As you pack away your Christmas tree ornaments, are you rushed to get things put away, or does it become a time for reflection? Maybe you think about the memories connected to individual ornaments. Perhaps you have memories tied up in making those ornaments. For my family, we have one set of ornaments that we made for our first Christmas here in King George during a special event held at Smoot Library. There were several stations set up with all kinds of materials for ornament creation – cardboard and yarn for making little caps, wooden spools and paper for making Santa’s nice list, beads and pipe cleaners for making candy canes.
Have you ever wondered if simple Christmas tree ornaments can be put to other uses? Meet one man who found an alternate use for them in this reprint of an article from the June 7, 1968, edition of the Dahlgren naval base’s The Laboratory Log.
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A ‘Can-Do’ Man: Jimmy Burns Makes Ideas Turn into Actualities
Whether he is supervising the construction of the hardware necessary for a radio-controlled drone helicopter, a hydrofoil sailboard or a reduced scale model of an RF & P railway bridge for bridge vulnerability studies, James R. Burns is a valuable asset to the Warhead and Terminal Ballistics Laboratory and to NWL. He is the “can-do” man the idea men come to with their projects and his positive viewpoint assures them that a solution can be found for any problem with minimum time and cost.
Jimmy’s high productivity and his…creative ability..stem in part from his…practice of keeping a problem…constantly in mind – at work and away from work – until a satisfactory answer is developed.*
He is ingenious in converting materials and hardware at hand into equipment with a new and unique purpose. He also has excellent organizational ability for setting parallel efforts which later combine to form a final product.
Jimmy's organizational ability and talent for adapting existing hardware provide a quick-response capability for his shop (TDE-1), which has frequently been essential in furnishing urgently needed information. One past example of this was a two-day program to generate rod lethality data for a DOD committee responsible for warhead selection.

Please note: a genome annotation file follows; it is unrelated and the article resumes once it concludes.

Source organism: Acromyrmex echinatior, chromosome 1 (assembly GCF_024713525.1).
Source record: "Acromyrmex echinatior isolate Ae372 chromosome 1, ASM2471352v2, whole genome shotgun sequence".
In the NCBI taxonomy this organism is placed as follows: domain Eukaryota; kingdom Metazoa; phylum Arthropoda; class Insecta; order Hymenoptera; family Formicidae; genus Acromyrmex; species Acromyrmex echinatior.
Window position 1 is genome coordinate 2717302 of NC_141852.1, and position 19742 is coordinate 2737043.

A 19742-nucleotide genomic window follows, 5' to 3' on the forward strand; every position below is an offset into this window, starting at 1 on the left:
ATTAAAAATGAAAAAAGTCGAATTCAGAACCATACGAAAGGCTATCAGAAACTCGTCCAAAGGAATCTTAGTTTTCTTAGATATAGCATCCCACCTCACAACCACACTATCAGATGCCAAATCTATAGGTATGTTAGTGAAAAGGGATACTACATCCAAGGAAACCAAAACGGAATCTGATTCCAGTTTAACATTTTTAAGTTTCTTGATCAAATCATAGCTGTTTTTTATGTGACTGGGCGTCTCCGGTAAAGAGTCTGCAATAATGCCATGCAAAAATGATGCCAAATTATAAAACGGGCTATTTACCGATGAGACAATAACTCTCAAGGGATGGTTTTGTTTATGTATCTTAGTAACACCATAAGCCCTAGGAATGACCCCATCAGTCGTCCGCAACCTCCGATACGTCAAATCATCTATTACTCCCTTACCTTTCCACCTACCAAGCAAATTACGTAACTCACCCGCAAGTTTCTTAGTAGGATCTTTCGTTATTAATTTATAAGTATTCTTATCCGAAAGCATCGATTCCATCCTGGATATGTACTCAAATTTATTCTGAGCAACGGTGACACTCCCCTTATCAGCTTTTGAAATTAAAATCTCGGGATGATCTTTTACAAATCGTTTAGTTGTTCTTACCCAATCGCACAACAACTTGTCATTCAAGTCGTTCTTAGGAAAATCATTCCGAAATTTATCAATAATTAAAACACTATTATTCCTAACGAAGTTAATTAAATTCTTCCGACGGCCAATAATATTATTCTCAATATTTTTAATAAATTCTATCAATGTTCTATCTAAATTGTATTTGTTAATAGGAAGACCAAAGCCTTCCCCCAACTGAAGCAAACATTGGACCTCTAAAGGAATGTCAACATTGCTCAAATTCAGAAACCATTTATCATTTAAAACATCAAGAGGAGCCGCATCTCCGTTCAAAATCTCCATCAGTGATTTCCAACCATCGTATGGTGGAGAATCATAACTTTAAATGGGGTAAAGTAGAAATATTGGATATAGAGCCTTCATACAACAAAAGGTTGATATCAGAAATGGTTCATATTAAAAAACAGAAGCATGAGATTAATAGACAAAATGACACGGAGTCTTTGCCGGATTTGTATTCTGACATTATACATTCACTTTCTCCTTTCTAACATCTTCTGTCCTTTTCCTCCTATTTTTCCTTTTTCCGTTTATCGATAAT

The task involved fabricating and testing a quantity of model aircraft fuselages with dimensions unlike any built previously. Jimmy Burns directed and coordinated the work of several individuals in producing model components, and the necessary targets were completed in one day.
Another example of his quick response was a project, also of 2-days' duration, to establish the minimum size of an explosive device required to defeat railroad tracks. In this instance, adaptable hardware for the tests was drawn from points like Colonial Beach and Morgantown, Maryland. The location and procurement this hardware required a continuous 17-hour effort.
Mr. Burns' talent for adapting existing equipment has been further exemplified in the construction of a novel automatic fragment weighing device, assembled from a discarded print dryer, a counter, and stock electrical items. Early in the NWL warhead effectiveness work, he modified a salvaged lathe into an excellent encounter simulation device. Another lathe was converted to a rolling mill for producing stringers for model fuselage sections. Later, this same lathe was incorporated into a system for rolling, embossing and annealing small reinforcing rods for concrete targets.
In recent experiments in the impact of viscous containers he used inexpensive Christmas tree ornaments as the fragile containers required by the modeling theory. The examples could be cited on and on.
Jimmy was born in McGehee, Arkansas, and completed ninth grade in school. He served in the United States Navy from January 1943 until December 1945 and reported to Dahlgren for his last tour of duty. He was first employed on station as a Helper General and, by dint of employing the positive point of view for which he is so much admired, has now just been promoted to a Supervisory Engineering Technician, GS-12 – a remarkable employment record.
Jim has taken all courses possible to add to his proficiency. In 1955, he passed the exam conducted by the Virginia State Board of Education which is equivalent to a high school education. Among the other courses in which he has enrolled are Trigonometry, Math Analysis I and II, Calculus, Calculus II, and College Algebra. In all, he has accumulated 25 hours of college level mathematics.
He is married to the former Halcyon Clare of King George and home, a beautiful house on Williams Creek, most of which he built himself, includes [three children].
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The Dahlgren Heritage Museum is proud to share the stories of people like James R. Burns, men and women who, through imagination, education, skill, and hard work, are true problem solvers.
*Paragraph edited for readability.